Celiac.com 03/23/2015 - There's been a bit of ping-ponging going on about the status of non-celiac gluten sensitivity as a valid medical condition. Studies have yielded conflicting results, with some supporting, and others negating, the existence of non-celiac gluten-sensitivity.
So what's the deal? Does non-celiac gluten sensitivity exist, or not? Researchers and clinicians continue to debate whether people without celiac disease or wheat allergy who consume gluten can experience intestinal and extra-intestinal symptoms attributable to non-celiac gluten sensitivity (NCGS).
For their study, the team enrolled 61 adults without celiac disease or wheat allergy, but who believe that eating gluten-containing food to be causing of their intestinal and extra-intestinal symptoms. The team randomly assigned participants to groups that received either 4.375 g/day gluten or rice starch (placebo) for 1 week, each via gastro-soluble capsules. Study subjects spend one week on a gluten-free diet, and then switched groups.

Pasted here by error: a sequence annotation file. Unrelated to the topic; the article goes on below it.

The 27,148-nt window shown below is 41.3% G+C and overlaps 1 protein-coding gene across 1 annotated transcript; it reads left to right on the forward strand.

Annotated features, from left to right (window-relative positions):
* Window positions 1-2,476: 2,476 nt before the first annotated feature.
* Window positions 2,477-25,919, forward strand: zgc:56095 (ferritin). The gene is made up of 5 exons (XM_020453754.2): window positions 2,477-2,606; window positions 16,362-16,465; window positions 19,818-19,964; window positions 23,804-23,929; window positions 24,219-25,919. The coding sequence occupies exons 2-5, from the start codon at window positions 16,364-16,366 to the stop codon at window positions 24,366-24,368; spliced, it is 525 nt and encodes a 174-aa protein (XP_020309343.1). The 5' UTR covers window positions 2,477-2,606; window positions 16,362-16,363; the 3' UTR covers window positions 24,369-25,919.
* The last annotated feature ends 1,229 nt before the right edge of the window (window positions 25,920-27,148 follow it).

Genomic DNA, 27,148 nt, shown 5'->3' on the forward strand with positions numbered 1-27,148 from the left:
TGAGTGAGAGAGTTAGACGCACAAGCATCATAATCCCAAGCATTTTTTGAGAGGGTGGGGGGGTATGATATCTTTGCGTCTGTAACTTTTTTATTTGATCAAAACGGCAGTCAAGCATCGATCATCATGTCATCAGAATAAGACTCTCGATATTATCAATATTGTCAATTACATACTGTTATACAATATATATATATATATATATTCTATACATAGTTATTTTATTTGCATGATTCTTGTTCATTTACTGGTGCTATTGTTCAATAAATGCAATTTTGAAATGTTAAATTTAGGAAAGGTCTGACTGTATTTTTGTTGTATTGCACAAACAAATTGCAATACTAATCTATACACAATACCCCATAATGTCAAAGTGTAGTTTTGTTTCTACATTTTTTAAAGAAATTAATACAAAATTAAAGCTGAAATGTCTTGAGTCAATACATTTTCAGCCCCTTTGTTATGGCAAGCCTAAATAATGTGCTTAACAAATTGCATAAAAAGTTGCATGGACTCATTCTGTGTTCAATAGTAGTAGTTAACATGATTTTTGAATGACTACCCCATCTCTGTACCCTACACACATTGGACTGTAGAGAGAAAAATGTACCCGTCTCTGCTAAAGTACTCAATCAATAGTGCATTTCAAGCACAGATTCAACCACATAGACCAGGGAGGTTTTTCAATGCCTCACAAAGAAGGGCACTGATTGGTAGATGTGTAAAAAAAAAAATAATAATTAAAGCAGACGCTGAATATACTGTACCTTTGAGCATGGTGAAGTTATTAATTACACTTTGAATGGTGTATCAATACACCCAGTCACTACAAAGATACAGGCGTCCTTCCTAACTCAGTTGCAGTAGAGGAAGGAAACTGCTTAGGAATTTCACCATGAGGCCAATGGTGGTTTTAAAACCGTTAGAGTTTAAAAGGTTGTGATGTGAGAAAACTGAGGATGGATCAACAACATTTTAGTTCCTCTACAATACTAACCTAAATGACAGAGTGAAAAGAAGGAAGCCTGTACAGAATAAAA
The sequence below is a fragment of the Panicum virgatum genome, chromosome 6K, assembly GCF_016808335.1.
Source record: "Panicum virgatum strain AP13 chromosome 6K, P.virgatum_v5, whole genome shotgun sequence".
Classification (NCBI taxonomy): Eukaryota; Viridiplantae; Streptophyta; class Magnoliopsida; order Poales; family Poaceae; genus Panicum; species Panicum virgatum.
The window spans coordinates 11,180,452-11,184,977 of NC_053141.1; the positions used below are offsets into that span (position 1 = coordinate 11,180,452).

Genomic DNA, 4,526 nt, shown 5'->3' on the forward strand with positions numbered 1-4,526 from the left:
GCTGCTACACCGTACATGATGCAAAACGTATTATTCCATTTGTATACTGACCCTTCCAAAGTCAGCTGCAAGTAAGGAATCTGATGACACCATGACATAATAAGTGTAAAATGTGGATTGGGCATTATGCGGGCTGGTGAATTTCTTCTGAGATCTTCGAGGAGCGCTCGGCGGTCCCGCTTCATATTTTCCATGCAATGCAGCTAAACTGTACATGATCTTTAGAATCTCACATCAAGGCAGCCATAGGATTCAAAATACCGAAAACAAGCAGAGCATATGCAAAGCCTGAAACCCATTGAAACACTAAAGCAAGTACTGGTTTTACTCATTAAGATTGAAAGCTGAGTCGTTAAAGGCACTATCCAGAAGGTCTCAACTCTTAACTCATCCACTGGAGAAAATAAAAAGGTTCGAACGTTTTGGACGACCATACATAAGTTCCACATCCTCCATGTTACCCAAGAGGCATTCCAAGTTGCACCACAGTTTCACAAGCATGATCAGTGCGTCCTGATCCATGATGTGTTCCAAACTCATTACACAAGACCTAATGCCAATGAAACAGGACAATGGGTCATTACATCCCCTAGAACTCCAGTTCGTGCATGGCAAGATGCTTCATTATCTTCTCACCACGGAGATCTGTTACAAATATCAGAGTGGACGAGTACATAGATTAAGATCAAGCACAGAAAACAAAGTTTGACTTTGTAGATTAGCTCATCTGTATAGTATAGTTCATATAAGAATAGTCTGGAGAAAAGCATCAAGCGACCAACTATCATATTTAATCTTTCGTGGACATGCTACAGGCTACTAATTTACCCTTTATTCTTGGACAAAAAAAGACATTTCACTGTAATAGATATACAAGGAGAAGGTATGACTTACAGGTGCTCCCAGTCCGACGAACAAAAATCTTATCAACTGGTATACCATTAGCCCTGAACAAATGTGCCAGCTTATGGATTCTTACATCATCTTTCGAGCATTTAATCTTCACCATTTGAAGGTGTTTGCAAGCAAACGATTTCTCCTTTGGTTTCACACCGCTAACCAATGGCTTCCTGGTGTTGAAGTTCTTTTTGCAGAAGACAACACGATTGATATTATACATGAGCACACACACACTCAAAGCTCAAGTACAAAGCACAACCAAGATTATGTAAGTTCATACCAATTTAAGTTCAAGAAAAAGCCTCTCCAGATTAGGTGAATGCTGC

The primary outcome was the change in overall (intestinal and extra-intestinal) symptoms, determined by established scoring systems, between gluten and placebo intake. A secondary outcome was the change in individual symptom scores between gluten vs placebo.
Per-protocol analysis of data from the 59 patients who completed the trial shows that intake of gluten significantly increased overall symptoms compared with placebo (P=.034). Among the intestinal symptoms, abdominal bloating (P=.040) and pain (P=.047) were significantly more severe when subjects received gluten than placebo. Among the extra-intestinal symptoms, foggy mind (P=.019), depression (P=.020), and aphthous stomatitis (P=.025) were also worse when subjects received gluten than placebo.
In this cross-over trial, subjects with suspected NCGS saw significantly more severe symptoms during 1 week of intake of small amounts of gluten, compared with placebo. So, at least for now, the NGCS ball seems to be back in the court that considers it a valid medical condition.